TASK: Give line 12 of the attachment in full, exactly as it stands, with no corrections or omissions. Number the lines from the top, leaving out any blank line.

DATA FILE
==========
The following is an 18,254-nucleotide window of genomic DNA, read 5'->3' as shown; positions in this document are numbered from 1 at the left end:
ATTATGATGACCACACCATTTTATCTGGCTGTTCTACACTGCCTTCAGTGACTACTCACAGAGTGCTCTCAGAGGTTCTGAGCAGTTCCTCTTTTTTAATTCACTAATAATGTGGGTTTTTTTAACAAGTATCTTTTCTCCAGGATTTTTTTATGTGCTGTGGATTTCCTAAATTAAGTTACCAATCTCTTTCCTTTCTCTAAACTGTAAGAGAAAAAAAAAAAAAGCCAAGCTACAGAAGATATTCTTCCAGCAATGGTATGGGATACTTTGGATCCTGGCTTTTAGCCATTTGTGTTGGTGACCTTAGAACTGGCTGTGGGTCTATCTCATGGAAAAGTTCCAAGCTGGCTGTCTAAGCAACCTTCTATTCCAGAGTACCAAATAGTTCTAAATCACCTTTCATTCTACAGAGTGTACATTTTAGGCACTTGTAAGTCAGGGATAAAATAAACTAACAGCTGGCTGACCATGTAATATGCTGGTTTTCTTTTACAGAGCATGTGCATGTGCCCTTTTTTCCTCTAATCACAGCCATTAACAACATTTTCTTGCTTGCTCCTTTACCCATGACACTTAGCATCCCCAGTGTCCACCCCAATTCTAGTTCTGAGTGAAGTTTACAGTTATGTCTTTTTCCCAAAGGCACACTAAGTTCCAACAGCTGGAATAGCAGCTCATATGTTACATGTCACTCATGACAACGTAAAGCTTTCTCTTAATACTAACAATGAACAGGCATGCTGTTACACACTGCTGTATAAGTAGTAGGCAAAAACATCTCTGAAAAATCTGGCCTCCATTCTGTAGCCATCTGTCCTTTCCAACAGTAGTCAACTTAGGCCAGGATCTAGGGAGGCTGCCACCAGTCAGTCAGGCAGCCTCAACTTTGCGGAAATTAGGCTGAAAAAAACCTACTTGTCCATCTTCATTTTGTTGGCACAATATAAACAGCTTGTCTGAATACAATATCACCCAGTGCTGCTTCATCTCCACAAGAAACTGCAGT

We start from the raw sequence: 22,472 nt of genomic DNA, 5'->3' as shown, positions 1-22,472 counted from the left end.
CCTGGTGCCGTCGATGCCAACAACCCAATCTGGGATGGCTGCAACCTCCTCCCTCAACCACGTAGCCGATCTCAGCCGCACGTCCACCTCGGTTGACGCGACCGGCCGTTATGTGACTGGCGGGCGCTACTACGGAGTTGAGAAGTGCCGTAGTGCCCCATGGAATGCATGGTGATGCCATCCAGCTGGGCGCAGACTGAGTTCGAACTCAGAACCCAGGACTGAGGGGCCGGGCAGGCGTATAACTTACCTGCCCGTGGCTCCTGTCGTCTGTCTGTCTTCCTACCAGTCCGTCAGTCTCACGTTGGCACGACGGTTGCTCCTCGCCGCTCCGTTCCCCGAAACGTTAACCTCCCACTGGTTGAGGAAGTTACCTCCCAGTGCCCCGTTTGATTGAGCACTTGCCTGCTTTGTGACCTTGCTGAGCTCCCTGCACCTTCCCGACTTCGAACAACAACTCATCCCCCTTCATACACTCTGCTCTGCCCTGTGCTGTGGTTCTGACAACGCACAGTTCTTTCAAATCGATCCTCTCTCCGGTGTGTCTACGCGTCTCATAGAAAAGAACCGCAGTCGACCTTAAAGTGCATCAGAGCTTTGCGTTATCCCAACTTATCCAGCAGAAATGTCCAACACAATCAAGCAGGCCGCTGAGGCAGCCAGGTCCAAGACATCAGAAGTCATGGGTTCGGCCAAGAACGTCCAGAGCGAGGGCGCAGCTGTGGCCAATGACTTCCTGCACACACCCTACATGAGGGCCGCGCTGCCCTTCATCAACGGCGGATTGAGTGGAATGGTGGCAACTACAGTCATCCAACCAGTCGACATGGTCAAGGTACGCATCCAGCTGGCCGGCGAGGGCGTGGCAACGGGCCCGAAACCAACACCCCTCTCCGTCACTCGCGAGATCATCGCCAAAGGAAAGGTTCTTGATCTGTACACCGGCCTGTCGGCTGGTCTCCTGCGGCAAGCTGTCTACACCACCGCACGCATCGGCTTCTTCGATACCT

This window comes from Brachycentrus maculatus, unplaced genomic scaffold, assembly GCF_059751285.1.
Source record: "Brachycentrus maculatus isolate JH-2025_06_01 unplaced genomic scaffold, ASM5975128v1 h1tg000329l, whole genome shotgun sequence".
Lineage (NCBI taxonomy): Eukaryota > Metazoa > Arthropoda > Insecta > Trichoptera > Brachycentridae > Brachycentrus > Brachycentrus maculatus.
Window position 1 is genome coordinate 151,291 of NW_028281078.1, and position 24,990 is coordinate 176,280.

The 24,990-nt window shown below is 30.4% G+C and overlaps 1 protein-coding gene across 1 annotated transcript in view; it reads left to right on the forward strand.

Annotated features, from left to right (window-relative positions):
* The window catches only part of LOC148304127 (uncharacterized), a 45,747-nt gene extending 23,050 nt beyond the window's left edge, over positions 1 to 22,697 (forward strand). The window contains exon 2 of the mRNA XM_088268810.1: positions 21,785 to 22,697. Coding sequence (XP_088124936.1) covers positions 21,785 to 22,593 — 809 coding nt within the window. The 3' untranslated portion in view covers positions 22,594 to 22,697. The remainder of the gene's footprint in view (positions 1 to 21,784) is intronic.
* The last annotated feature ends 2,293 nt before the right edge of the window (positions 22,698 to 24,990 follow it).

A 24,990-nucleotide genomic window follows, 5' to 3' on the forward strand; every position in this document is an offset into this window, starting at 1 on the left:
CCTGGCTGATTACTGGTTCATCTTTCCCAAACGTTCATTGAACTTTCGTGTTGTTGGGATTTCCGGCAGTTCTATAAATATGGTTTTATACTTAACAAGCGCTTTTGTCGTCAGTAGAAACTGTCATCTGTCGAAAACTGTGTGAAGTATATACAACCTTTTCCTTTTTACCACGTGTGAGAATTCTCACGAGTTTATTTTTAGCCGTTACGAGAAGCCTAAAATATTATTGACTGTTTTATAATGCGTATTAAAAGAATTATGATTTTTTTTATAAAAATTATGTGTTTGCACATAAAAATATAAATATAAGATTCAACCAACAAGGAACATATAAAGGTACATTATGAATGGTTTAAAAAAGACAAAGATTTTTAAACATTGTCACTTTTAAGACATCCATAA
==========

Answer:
* The last annotated feature ends 2,293 nt before the right edge of the window (positions 22,698 to 24,990 follow it).